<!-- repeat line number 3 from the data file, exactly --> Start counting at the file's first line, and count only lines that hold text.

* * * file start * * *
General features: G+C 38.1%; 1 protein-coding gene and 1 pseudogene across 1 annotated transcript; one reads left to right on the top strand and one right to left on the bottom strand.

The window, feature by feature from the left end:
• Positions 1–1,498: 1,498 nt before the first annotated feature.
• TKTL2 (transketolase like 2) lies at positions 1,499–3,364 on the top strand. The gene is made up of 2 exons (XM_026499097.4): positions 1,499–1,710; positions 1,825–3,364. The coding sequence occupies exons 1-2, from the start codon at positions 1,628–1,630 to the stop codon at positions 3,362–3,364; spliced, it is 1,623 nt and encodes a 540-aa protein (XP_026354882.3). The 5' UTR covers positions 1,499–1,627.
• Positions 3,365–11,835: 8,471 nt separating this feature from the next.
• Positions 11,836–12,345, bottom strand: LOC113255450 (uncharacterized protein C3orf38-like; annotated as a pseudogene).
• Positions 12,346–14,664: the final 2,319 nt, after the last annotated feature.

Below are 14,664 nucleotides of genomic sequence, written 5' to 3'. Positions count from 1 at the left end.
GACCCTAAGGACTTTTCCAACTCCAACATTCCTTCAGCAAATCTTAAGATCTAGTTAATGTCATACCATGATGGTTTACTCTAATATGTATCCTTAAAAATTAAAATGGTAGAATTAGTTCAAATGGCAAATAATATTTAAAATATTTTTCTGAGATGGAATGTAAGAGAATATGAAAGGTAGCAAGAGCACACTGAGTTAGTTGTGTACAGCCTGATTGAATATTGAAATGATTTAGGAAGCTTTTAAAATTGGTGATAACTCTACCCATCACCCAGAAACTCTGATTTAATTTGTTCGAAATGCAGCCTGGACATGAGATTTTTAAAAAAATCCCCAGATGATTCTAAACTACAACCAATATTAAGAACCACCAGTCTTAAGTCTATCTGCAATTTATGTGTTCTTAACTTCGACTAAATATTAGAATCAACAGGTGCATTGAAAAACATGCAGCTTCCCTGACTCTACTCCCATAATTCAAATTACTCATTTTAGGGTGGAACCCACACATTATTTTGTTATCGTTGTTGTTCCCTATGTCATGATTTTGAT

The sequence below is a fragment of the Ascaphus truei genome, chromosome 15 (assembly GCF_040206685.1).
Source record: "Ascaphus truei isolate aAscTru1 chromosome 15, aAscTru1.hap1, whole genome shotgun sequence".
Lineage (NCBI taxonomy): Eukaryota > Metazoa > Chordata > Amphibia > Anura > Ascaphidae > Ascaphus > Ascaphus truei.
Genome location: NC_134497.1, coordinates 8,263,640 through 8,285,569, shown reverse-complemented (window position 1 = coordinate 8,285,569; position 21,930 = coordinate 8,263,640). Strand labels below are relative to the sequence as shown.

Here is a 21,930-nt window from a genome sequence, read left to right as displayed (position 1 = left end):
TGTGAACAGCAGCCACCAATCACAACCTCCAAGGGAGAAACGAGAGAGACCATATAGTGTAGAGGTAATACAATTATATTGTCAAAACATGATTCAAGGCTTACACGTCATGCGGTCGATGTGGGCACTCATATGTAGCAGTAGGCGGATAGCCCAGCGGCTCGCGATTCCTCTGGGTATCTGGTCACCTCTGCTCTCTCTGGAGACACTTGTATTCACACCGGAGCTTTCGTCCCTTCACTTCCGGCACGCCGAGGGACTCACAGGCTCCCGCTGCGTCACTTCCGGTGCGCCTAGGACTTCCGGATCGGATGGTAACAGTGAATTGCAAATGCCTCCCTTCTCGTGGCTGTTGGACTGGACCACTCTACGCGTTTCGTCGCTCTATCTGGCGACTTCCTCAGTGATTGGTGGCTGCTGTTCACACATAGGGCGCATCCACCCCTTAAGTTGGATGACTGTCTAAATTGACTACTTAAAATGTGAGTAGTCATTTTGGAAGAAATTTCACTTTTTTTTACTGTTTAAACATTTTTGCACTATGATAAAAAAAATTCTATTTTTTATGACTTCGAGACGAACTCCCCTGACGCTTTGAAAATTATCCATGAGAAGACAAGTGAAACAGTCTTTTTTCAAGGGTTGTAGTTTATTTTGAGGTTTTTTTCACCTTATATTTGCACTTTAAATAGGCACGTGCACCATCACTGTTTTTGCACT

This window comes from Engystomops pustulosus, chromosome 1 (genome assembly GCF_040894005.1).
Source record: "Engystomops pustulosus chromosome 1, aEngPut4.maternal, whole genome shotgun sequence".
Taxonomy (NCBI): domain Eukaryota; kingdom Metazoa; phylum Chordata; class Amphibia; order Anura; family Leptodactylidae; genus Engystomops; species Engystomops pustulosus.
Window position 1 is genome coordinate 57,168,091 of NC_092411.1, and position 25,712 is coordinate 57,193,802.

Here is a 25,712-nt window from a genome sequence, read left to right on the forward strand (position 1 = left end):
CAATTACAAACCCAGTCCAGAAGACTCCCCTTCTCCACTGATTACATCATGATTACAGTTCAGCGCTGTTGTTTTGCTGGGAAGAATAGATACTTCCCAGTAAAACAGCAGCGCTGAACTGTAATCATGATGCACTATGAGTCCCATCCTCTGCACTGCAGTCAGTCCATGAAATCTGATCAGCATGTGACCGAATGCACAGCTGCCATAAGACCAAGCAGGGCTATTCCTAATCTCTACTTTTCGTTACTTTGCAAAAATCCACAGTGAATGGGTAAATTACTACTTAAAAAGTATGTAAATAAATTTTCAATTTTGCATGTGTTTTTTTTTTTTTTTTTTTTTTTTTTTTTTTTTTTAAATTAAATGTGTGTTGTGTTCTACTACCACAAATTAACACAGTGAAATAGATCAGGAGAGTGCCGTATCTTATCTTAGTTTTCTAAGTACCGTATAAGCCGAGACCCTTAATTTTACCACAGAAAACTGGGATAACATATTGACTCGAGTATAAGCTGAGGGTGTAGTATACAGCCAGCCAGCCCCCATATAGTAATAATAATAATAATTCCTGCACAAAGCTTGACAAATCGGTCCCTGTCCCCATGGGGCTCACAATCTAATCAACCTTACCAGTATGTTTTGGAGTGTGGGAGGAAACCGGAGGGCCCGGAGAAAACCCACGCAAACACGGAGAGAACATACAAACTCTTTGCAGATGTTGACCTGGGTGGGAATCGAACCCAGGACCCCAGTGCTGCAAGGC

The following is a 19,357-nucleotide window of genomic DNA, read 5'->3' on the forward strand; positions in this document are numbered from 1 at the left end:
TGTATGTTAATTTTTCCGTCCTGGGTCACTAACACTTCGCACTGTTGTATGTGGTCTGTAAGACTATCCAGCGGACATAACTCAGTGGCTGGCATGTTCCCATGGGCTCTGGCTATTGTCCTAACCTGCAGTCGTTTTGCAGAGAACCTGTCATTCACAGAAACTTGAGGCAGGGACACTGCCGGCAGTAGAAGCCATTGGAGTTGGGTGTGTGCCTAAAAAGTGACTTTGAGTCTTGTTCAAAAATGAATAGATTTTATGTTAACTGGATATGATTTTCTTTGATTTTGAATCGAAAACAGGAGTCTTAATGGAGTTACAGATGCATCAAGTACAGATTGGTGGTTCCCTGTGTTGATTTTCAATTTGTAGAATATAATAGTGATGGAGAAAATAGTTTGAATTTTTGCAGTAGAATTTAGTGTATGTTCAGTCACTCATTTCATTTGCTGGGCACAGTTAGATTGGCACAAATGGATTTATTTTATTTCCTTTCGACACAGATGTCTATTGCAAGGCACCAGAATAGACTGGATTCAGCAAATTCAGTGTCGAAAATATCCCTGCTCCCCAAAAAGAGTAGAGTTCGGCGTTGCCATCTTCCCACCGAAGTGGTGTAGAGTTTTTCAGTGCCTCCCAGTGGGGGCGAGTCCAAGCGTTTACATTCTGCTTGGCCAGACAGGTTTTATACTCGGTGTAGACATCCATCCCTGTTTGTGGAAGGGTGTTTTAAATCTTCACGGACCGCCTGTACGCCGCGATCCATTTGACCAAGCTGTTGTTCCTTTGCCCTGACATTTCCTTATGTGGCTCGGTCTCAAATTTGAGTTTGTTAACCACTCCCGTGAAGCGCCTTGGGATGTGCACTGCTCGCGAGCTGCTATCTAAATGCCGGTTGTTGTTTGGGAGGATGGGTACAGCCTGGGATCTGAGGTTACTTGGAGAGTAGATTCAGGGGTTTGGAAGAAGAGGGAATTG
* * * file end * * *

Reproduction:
• Positions 1–1,498: 1,498 nt before the first annotated feature.